Charities pay €2.3 million to banks in ‘negative interest’: NOS

Volunteers making food packs Photo: Depositphotos

Charities were forced to pay millions of euros in charges last year, after banks introduced fees to offset record low interest rates, broadcaster NOS reported on Wednesday.

In total, the 20 biggest Dutch charities paid €2.3 million in donations to the banks, with medical aid group Artsen zonder Grenzen paying €362,000 to keep their account open.

‘It is a lot of money which we would rather not pay the banks,’ spokesman Thijs van Buuren told the broadcaster. ‘Especially when you consider the billions of euros profits they made last year.’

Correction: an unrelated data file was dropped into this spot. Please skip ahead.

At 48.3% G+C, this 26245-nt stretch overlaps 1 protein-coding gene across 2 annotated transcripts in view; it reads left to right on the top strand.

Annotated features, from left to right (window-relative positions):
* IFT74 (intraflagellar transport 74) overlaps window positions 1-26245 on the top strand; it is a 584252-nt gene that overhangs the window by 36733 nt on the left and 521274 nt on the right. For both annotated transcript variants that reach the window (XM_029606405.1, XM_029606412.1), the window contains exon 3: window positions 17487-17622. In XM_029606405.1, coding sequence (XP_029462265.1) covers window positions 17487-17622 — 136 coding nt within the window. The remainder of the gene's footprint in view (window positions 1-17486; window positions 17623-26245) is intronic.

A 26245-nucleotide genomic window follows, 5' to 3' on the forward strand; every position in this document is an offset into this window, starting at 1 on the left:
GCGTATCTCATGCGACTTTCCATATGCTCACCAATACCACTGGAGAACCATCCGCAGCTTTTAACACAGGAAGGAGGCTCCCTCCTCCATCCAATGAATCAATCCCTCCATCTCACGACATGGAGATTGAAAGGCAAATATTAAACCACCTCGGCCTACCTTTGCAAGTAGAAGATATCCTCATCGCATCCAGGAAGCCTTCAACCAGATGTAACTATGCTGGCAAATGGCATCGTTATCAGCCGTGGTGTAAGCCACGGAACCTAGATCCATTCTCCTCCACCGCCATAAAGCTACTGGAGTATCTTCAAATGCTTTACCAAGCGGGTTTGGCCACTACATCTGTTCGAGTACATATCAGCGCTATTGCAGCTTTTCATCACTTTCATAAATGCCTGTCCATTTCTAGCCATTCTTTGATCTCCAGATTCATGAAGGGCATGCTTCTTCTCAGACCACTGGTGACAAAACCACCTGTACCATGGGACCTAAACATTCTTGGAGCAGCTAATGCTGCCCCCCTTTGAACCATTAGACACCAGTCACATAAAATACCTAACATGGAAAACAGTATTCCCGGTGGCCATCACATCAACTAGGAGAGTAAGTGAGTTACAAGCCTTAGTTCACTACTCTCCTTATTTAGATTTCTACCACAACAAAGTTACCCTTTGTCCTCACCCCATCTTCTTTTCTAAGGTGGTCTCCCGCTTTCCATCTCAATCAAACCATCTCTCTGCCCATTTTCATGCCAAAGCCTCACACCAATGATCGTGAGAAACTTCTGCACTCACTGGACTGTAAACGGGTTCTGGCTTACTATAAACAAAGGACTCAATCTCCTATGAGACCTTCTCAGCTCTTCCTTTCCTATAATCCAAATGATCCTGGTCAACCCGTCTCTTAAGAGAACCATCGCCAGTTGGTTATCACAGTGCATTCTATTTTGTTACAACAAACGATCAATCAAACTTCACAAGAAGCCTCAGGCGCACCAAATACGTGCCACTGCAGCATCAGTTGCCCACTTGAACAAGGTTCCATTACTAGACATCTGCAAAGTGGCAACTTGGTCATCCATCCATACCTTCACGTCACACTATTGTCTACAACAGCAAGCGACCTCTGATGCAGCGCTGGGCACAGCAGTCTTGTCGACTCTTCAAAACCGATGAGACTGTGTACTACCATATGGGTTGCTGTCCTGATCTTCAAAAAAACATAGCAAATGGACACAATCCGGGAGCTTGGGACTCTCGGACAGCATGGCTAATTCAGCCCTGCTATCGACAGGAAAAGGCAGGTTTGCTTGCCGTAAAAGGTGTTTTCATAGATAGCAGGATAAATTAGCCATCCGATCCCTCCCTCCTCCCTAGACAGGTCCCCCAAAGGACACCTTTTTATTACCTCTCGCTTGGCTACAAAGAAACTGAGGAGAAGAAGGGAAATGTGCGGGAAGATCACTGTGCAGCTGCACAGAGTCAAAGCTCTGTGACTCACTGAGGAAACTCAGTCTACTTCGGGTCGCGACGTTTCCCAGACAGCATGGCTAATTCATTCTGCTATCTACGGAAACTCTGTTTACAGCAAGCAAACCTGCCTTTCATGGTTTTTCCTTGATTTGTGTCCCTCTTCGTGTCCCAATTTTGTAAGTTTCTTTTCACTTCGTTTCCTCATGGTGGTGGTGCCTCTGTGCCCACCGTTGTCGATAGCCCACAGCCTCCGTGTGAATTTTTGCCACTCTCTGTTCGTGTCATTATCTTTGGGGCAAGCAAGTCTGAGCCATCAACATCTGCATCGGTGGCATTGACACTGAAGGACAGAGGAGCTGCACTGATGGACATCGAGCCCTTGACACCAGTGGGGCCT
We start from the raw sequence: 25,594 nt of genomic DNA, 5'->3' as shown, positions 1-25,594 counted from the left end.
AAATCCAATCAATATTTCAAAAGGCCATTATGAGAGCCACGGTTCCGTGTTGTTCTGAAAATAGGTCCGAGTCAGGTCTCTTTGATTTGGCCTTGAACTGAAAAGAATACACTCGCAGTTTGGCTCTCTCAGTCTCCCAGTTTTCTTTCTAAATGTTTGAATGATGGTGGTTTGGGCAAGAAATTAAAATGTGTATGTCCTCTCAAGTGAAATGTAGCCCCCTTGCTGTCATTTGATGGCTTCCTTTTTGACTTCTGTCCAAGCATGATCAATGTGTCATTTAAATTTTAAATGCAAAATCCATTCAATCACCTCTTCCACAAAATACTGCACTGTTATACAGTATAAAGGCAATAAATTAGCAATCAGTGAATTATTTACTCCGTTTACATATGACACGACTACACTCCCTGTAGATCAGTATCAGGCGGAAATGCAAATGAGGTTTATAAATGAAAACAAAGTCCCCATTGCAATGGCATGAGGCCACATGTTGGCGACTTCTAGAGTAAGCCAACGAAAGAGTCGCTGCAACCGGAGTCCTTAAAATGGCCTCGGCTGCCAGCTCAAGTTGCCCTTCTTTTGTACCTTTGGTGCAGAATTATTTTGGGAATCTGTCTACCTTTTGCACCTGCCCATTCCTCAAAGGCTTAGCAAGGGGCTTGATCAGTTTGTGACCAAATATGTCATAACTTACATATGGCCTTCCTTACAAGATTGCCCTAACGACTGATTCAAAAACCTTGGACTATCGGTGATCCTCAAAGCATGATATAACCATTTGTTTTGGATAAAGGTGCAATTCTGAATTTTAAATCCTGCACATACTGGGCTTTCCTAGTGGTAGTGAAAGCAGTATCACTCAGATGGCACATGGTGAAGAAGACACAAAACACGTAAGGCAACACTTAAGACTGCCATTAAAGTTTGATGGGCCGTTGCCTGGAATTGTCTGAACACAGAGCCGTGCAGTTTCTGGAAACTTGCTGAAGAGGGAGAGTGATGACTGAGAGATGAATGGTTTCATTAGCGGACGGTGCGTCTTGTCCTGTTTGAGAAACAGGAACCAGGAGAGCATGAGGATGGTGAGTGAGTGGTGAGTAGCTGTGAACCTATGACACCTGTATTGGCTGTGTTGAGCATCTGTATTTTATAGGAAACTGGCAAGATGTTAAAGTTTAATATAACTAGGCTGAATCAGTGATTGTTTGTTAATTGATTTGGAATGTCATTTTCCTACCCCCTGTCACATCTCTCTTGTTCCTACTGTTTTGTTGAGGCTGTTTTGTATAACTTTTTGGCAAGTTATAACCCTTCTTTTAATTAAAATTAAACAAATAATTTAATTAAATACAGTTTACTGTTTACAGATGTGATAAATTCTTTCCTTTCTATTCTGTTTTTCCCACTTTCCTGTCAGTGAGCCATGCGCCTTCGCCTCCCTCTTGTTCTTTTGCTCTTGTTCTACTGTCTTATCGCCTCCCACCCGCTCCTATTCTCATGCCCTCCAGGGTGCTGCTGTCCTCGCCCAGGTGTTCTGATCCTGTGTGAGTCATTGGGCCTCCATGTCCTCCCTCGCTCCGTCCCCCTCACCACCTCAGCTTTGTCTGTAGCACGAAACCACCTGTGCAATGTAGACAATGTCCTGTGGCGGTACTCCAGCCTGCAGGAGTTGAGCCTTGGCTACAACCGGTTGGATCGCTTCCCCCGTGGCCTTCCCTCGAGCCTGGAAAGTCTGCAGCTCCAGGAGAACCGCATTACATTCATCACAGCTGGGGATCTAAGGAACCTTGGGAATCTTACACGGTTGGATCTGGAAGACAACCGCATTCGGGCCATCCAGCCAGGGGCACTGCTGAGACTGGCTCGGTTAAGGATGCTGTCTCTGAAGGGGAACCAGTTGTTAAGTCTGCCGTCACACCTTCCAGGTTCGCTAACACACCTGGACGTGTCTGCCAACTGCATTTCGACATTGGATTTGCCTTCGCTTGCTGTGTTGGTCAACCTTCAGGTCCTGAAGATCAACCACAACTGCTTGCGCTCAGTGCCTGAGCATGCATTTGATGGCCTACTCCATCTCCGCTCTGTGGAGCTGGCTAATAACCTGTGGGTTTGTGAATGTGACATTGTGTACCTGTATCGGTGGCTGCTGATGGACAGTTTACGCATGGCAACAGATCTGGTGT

Among the other charities which were caught out were the Red Cross, which paid €250,000 in negative interest and anti-cancer charity KWF which had to spend €231,000.

The big aid groups raise a combined €700 million from donations a year.


Some charities managed to reach a deal with their bank, keeping charges low, while others split their assets between multiple banks to keep fees as small as possible.

Unicef, the fifth biggest charity in the Netherlands, paid €10,000 in charges by sending its money to the headquarters in New York.

ING, which made net profit of €4.7 billion in 2021, told NOS it did not differentiate between different clients but that it had a special desk where charities could go for advice about keeping fees low.

ABN Amro, which booked net profit of €1.2 billion last year, said it would not have been fair on other non-profit organisations if charities had been exempt from the fees.

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